In February 2018, Sarah Ivory – also known as the ‘Aussie in the Arctic’ joined us on a Breaking Strain Events’ Arctic Trek to fundraise for CHAS (Children’s Hospices Across Scotland). Read on to see what she had to say about our awesome guides…
What makes people run towards danger? Or, more precisely, what makes people choose a job where the prerequisite is that they run towards danger? Thrill-seekers, right? Those who thrive of danger and live on the edge…Right??
When people heard I was trekking 3 days in the arctic, I think they had pictures of a remote helicopter drop, just me, my kit, my food, my tent, a map, a compass, and my thoughts. In reality – of course – we weren’t far from road, villages, and – importantly – a hospital, at any point on the trek. We pulled only our own kit (clothes, water, sleeping bags) on our trusty pulks. But someone else was always in charge of our route, our hunger and – importantly – our safety.
These ‘someone elses’ were a team of 5 Brits and our trusty local Finnish guide (who I have mentioned on a previous post relating to Olivia’s daring and life threatening rescue… it’s getting more and more dramatic every time it’s told…).
The Brits were all current or former firefighters – 3 guides (Lee, Les and Rick) and 2 making up the ‘logistics’ team (Neil and Jo – or Firefighter Penny as my 2-year old girl now identifies her in the photos…). This was the Breaking Strain guiding team breaking strain events.
Hence, my initial question in this post: these 5 people chose a job in which they charge towards danger. Except, do they??
I’m not questioning for a moment their courage. But this was my first proper interaction with firefighters (other than the Aus vs Scot rugby world cup quarter final when – at the key moment with Scotland in the lead – our carbon monoxide alarm went off and we had to clear the house and call the fire brigade. It was a toss up between Mark and the fire fighters as to who looked more unimpressed with this situation… and then Australia won. So I probably won’t mention that again. Except that I just did 🙂 ….)
So, back to our guides. I’m not sure what I expected. Probably not adrenalin junkie crazy people living on the edge of adventure and thriving on danger and fire. But also, possibly not the care, caution, risk management, health and safety approach that oozed from their every action, decision, and instruction. And, before you jump to conclusions, still communicated with laughs, jokes, teasing (mostly of each other), and fun. (Sarah: Why are the Norwegian containers called Norwegian containers? [readers – picture a biggish, well insulated esky] Neil: Because that’s the language they speak [delivered totally deadpan])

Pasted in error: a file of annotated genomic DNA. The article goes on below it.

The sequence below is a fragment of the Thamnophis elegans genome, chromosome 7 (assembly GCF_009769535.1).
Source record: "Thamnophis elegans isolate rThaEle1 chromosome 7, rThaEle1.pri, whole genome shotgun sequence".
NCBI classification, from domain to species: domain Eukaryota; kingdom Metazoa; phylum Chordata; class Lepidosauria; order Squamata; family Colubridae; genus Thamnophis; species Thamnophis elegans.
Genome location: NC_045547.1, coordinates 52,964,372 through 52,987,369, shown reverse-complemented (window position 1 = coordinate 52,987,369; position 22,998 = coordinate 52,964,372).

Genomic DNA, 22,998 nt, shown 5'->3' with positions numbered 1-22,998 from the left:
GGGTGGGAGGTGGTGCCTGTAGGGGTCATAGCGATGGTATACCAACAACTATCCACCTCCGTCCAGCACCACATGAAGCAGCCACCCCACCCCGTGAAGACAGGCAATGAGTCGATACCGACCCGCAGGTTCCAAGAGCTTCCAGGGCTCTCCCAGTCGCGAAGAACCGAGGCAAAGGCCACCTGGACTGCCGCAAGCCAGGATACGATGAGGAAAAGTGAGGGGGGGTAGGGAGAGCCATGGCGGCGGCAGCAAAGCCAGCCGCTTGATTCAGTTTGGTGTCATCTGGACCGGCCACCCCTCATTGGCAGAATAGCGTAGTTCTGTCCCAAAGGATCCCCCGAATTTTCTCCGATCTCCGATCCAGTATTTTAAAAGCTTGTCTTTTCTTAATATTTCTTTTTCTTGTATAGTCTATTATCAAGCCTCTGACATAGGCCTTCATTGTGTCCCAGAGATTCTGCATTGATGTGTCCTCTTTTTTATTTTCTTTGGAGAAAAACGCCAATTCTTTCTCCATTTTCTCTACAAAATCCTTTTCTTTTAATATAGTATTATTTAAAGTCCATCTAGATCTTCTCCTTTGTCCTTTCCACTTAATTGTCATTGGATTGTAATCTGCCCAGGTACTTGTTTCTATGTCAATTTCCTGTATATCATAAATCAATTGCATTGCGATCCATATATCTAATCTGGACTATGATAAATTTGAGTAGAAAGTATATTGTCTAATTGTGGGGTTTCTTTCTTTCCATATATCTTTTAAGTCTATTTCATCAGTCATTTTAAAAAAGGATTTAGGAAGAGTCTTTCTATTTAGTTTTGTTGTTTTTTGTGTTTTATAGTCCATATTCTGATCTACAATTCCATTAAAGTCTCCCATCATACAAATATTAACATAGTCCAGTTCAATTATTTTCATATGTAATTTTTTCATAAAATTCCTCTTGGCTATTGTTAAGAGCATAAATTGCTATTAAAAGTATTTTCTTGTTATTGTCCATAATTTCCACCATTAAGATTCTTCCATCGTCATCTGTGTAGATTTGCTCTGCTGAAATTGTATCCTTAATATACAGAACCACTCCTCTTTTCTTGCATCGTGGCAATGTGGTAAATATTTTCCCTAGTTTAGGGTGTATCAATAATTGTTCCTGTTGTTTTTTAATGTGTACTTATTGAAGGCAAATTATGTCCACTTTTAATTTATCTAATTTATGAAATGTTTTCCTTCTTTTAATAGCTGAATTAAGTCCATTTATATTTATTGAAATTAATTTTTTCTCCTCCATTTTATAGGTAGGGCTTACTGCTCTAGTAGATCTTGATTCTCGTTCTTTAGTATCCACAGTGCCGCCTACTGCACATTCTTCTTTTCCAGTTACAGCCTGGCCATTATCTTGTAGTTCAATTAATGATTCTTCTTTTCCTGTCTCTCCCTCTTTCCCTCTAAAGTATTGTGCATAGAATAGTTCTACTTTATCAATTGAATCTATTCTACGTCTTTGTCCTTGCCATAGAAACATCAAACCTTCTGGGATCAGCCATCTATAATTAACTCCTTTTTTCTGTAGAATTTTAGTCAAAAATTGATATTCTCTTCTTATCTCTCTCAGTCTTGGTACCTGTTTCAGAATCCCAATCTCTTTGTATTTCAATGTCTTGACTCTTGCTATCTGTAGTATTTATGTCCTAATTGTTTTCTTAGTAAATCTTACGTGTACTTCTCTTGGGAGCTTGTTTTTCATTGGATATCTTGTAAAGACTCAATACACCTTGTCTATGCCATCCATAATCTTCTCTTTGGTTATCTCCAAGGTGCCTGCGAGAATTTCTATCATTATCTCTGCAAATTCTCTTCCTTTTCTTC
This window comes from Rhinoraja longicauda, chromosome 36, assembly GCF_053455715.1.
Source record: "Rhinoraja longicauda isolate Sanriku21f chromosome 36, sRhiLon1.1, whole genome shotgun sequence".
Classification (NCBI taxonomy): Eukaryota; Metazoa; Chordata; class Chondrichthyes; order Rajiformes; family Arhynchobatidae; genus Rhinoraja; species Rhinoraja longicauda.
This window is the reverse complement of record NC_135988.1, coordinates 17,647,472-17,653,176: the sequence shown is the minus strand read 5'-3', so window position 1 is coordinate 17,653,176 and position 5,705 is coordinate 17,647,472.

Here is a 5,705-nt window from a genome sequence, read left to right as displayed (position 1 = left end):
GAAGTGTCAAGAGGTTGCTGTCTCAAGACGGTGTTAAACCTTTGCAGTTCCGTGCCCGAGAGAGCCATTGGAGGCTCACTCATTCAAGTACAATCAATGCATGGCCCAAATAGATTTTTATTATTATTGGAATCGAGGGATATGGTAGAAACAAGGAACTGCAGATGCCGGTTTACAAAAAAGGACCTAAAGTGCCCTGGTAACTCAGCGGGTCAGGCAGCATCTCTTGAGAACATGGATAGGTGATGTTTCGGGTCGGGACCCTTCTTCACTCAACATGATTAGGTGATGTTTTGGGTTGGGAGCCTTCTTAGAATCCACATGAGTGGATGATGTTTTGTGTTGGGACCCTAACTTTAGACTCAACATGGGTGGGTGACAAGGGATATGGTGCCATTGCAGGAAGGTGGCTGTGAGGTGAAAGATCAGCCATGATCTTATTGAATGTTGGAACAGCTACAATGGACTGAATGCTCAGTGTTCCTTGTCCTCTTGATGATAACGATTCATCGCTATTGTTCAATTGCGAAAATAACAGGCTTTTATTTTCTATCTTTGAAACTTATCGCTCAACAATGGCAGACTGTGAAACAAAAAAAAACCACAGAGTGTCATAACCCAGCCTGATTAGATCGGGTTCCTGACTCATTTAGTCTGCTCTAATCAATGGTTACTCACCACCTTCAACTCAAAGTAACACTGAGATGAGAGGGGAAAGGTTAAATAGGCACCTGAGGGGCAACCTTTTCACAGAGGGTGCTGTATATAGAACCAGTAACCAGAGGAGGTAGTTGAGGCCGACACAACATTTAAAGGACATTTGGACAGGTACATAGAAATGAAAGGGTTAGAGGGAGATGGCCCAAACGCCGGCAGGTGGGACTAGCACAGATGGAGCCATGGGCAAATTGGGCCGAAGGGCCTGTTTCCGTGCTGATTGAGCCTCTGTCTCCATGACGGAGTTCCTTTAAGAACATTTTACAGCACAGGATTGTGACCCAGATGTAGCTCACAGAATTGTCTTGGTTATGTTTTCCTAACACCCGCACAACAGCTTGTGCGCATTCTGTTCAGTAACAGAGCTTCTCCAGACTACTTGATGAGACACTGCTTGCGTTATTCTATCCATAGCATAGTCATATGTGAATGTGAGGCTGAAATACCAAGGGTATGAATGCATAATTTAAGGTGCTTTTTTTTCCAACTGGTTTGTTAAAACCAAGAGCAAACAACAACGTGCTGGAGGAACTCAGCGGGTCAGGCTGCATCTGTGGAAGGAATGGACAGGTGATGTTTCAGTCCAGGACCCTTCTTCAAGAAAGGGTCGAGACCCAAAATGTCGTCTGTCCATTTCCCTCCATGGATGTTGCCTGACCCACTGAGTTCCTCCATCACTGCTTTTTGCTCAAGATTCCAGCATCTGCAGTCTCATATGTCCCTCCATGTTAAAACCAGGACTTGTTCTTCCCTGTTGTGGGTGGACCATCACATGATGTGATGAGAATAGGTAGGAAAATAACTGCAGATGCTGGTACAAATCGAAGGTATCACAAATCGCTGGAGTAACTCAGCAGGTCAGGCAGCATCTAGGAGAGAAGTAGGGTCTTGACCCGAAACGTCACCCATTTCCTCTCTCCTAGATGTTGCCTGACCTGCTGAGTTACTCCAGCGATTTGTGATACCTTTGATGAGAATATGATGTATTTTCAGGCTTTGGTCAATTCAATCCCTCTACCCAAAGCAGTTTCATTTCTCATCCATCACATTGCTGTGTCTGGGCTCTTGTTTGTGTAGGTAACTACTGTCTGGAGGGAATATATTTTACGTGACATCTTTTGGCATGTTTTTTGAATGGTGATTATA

Many of us – me included – were assessed for potential frost nip, leading to frost bite, leading to cutting off your dead extremities with a saw a la Sir Ranulph Fiennes…
We had been instructed – not encouraged or requested, but instructed – to report any abnormal feeling in the extremities: fingers, toes…. other places….
After the first freezing night I had a sore toe. Not a big deal, you might say. If I had been in my warm bed at home, definitely not a big deal. Just ‘a bit of a sore toe’. But in -30 ‘a bit of a sore toe’ can be a big problem. So I let them know… and they kicked into action.
Questions: Did you ever lose full sensation? When did it start hurting? What sort of pain?
Examination: Ever heard of capillary refill? No, neither had I. Press the potentially affected area, watch it go white, and see how long it takes for the capillaries to refill and the skin to go back to normal, thereby assessing damage. If it’s over 7 seconds, you should call someone. I think. Or was it 3 seconds?? The good thing about putting your safety – and toes – in others hands is that you didn’t really need to know the detail.
So from ‘my toe feels a bit sore’ to 2 of the guides independently examining it by the fire, to them reporting to the team leader, both concluding ‘toe rubbing on boots causing soreness’ it was about 15 minutes. So Sarah stays on the trek. And Sarah’s toes stay attached to her foot.
You might think this a bit flippant and over the top. But in that situation my toe was – literally – on the line. If their assessment had been wrong, I might now be 9-toe-joe.
In my job, my most serious decisions affect grades, learning, knowledge and maybe confidence. But my decisions never affect anyone’s digit retention or indeed their lives.
So to Les, Rick, and Lee, without quite thinking about it in advance, we gave our finger and toe health, and our (cue dramatic music) survival. And they were exceptional in their job. All delivered with a sense of humour and fun.
Only two people were more important than those caring for my digits… those caring for my stomach and warmth.
While Les, Rick, and Lee were pretty good… the real heroes are those who cooked and delivered our food and lit those fires.
So if I had to choose between a digit or two, and Neil’s fire and Jo’s chicken and chorizo stew waiting for us at the end of a long freezing day of walking, I’d have been 9-toe-joe in the blink of an eye….
Read more of Sarah’s Arctic stories by visiting her blog.
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